- Don't be afraid to get things wrong - it's the best way you'll learn. Don't be paralysed by the fear of messing up, because the biggest way to mess up is to do nothing at all. And as long as you keep on learning then that's all you can really ask for. Read this if that strikes a chord with you.
Vanessa works in new business and is a self-confessed "scatty blonde who landed in advertising". A keen traveller with no sense of direction, she is also a handbag hoarder with too many shoes.
- When going into a new job – use the opportunity to reinvent yourself, better yourself and throw yourself in at the deep end. Just roll with it - no one knows you're anything less than who you say you are, especially if you don't act it.
- Build your network, make an effort to go to events and work on your little black book – people wouldn't say 'it's about who you know rather than what you know' if it wasn't true.
- Speak up and be heard. This is NOT a case of 'he who shouts the loudest', this is about having a perspective and presenting it professionally whenever possible.
- Dress to impress goddamn it! I'm not saying wear a suit - but there is no reason you can’t look super trendy, stylish and presentable. Power heels never hurt anyone.
- Read everything. I've harped on about this before (read here) but the reason I'm repeating it again is because it's essential, and has really helped me in my career to date.
Rebecca works as a marketing manager and is much better at organising others than herself. A foodie aficionado with an unused oven, she has a butter-wouldn’t-melt-face but is frequently NSFW.
- Job searching will often take its toll on you, particularly in one of the most competitive cities in the world. We’re trained to think that if we go to school and get good grades, we’ll automatically be rewarded with our dream job. Not always true. Keep your head up regardless and know it’s not you.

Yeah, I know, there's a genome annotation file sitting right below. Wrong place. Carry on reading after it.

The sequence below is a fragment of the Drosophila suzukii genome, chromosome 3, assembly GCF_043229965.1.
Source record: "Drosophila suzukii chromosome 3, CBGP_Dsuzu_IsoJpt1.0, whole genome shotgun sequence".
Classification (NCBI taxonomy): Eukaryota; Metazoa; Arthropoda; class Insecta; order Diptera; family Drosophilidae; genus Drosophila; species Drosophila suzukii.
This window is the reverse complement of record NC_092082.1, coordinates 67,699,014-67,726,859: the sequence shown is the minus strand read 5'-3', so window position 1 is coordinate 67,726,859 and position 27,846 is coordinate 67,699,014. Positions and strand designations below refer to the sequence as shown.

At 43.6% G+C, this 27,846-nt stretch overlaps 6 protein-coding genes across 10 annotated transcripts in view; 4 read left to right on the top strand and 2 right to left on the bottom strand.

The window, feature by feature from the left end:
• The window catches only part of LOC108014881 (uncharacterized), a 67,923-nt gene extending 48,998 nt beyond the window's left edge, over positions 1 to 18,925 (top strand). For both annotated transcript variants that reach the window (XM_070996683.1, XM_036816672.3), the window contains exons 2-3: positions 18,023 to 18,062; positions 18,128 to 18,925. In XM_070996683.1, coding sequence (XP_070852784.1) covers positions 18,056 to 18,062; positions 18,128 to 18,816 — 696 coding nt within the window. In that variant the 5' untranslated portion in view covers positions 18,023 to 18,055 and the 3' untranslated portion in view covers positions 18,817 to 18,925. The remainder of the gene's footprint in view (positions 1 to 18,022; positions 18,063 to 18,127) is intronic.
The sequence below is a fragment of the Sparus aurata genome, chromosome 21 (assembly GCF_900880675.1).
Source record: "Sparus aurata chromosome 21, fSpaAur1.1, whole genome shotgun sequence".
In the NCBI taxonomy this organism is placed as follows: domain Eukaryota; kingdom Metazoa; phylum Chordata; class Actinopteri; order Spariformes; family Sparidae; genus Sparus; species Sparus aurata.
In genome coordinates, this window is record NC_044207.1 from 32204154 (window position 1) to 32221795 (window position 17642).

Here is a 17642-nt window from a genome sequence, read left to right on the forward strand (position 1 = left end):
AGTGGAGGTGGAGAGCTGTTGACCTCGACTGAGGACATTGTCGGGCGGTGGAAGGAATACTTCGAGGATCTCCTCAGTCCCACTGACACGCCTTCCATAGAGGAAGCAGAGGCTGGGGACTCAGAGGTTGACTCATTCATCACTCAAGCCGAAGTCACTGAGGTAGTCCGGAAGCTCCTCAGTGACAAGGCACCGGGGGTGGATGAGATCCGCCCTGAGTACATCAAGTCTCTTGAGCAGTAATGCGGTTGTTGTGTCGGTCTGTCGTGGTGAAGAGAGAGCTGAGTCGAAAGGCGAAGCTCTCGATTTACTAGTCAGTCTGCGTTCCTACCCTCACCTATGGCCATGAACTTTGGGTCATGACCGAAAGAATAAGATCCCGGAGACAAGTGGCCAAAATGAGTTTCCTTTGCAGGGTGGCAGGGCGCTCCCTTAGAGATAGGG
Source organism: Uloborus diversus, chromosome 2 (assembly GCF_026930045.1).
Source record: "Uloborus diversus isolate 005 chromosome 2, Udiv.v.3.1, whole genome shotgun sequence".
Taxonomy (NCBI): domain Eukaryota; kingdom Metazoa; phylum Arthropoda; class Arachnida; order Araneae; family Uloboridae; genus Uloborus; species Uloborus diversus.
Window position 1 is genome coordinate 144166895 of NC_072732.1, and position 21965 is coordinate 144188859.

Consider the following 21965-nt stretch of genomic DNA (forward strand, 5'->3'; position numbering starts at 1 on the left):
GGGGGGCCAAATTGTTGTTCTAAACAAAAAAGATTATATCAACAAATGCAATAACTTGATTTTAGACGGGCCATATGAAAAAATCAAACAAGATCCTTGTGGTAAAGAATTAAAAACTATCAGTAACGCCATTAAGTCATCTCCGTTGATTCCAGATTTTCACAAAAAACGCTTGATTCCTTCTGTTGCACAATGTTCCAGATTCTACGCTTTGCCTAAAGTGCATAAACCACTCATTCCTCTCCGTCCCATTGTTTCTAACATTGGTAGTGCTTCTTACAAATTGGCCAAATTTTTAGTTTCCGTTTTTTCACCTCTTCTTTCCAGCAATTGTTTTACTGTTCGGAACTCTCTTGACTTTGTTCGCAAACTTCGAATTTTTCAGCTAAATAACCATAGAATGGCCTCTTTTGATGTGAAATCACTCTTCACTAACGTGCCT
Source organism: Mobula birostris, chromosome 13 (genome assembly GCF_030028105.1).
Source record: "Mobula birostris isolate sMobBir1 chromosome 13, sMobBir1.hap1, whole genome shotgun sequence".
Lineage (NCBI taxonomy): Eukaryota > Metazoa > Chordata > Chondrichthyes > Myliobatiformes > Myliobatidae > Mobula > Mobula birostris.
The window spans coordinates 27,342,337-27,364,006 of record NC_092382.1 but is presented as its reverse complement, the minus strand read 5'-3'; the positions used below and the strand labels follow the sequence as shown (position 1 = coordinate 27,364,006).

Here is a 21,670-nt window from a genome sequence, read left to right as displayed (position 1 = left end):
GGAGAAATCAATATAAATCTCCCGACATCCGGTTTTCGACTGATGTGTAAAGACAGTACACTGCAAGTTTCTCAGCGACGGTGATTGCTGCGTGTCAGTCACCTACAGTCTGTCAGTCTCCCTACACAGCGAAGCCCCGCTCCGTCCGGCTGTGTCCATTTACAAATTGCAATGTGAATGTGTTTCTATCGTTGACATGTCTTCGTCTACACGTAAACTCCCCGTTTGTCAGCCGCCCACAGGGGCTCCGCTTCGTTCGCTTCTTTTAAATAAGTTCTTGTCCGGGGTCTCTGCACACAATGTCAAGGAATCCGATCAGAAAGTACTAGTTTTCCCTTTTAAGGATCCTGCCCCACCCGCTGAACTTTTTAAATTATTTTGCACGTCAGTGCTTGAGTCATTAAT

- When you do land that job and one day you find you are unhappy, don't be afraid to say so. It's not in their interests to have unhappy staff as you won't work to your full potential. Strive to have an open dialogue with your bosses.
- Don’t be afraid to experiment with careers, the job you're in at 21 won’t necessarily be the job you will be in forever. Don’t be afraid to jump around a bit when you are young to find your passion. You only have to look to the career paths of the greatest business titans to see how they didn’t get it right in their first career path.
- The best you can do is the best you can do. There’s a fine line between learning from others, and trying to be them. Be yourself and define your own definition of success, don’t define it by others. You will exhaust yourself and be downright unhappy otherwise. Embrace where you’re at, and set your own goals. And of course have a wee glass of wine to celebrate when you reach them.
- Don’t believe there are rules. There is only advice. There is only opinion. Not everyone will love your work. Not everyone will even like your work. Some people will downright hate your work. Don’t put energy into pursuing the fantasy of universal adoration. You’ll get your heartbroken and your work will suffer as a result.
What advice would you give a 21-year-old creative? Let us know in the comments below!